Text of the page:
Flatland

Flatland is a satirical novel, written by Edwin Abbott Abbott, that depicts a nightmarish dystopia in a two dimensional setting, populated by living geometrical figures. A mathematician, called A. Square, describes his world, Flatland, a society that is strictly divided in social classes, resembling Victorian England.

The government of Flatland is administered by a cabal of many-sided polygons who promote a social hierarchy that ascends gradually from straight lines (women) to circles (priests). In between are irregular or isosceles triangles, the soldier and the working class; equilateral triangles, the tradesmen; squares and pentagons, who represents the professional classes, such as lawyers and mathematicians; and polygons of more sides, who enjoys the status of nobility.

In Flatland, evolution is not only a biological fact, but also a state policy. “It is a Law of Nature with us” writes A. Square, “that a male child shall have one more side than his father, so that each generation shall rise one step in the scale of development and nobility.” To assist nature, the ruling circles engage in selective breeding and extermination. Irregular figures are imprisoned, enslaved or destroyed, and surgery is performed to correct genetic deformities. Due to the prejudices and policies of the government, the political climate is ripe for revolution, so that Flatland suffers from many rebellions and outbreaks.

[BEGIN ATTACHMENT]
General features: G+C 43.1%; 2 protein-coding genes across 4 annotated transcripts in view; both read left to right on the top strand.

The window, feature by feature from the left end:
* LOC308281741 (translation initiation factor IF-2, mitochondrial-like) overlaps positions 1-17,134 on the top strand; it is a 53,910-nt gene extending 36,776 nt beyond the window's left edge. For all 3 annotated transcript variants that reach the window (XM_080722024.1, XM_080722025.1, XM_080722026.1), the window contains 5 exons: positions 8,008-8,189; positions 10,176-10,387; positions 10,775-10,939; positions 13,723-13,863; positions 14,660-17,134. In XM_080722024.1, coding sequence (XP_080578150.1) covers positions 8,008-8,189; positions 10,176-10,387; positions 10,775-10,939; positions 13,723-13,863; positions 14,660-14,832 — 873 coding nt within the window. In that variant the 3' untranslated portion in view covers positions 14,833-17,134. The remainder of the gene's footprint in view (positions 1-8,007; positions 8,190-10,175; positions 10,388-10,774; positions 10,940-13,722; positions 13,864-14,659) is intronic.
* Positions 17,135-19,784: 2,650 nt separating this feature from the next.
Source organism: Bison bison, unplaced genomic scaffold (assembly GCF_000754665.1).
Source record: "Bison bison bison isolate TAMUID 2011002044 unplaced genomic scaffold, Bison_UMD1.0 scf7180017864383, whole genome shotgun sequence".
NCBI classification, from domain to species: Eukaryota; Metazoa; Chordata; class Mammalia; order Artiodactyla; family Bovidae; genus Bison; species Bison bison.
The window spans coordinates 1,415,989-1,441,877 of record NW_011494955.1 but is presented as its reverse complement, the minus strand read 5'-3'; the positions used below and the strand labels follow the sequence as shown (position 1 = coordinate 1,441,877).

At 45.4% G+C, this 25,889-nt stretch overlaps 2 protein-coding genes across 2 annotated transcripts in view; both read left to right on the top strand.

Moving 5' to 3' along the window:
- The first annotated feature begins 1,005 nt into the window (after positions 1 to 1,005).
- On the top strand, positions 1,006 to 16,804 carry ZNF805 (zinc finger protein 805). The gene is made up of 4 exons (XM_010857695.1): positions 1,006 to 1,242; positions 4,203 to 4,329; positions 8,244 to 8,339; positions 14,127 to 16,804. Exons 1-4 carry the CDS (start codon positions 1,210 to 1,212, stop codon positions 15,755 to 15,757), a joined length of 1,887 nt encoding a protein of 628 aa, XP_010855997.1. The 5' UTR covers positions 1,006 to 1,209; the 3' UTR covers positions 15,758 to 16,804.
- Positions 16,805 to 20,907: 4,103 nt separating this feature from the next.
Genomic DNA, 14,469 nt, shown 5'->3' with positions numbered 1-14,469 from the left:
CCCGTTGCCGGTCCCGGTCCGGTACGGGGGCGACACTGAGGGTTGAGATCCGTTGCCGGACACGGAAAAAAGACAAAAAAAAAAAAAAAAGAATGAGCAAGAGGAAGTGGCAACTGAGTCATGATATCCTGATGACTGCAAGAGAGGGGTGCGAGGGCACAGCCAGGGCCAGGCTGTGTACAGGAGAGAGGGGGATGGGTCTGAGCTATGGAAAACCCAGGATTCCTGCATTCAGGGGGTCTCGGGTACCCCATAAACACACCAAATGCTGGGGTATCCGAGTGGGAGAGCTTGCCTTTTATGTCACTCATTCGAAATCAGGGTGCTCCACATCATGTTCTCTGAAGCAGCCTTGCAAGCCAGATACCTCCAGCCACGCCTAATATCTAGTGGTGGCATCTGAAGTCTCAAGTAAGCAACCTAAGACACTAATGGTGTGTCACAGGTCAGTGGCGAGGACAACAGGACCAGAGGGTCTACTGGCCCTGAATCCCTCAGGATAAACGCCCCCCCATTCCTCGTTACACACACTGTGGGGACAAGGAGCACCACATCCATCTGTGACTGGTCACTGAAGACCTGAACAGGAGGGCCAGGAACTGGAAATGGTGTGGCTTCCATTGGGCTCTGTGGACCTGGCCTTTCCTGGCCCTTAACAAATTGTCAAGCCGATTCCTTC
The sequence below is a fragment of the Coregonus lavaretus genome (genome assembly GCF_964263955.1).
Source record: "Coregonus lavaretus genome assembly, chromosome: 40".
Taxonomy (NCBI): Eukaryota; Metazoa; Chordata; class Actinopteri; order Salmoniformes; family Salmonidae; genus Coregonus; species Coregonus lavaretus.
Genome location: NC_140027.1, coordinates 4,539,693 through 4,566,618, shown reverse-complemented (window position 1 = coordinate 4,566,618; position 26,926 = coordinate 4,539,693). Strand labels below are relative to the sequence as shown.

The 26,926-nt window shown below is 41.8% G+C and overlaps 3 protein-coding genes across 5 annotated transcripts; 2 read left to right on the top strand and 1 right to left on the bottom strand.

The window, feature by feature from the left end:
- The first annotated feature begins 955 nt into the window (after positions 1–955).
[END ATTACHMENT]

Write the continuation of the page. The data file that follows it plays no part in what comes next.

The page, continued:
I call our world Flatland, not because we call it so, but to make its nature clearer to you, my happy readers, who are privileged to live in Space.

In this context, A. Square recounts his adventures as he discovers an extra dimension. Guided by a three-dimensional cube, Square and his society cannot comprehend the idea that an extra dimension can even exist. However, an algorithm of sorts provides the proof necessary that any dimension has an extra one. The comparisons among one-, two- and three-dimensional worlds bring to light our attempts to understand four, five or even six dimensions in our universe. Square will try to enlighten his society, even in a disguised and apparently safe form in the beginning, but he is destined to fail against the short-sighted world of Flatland: the court system and social hierarchy firmly reject Square’s accounts of a universe that appears differently from their perception.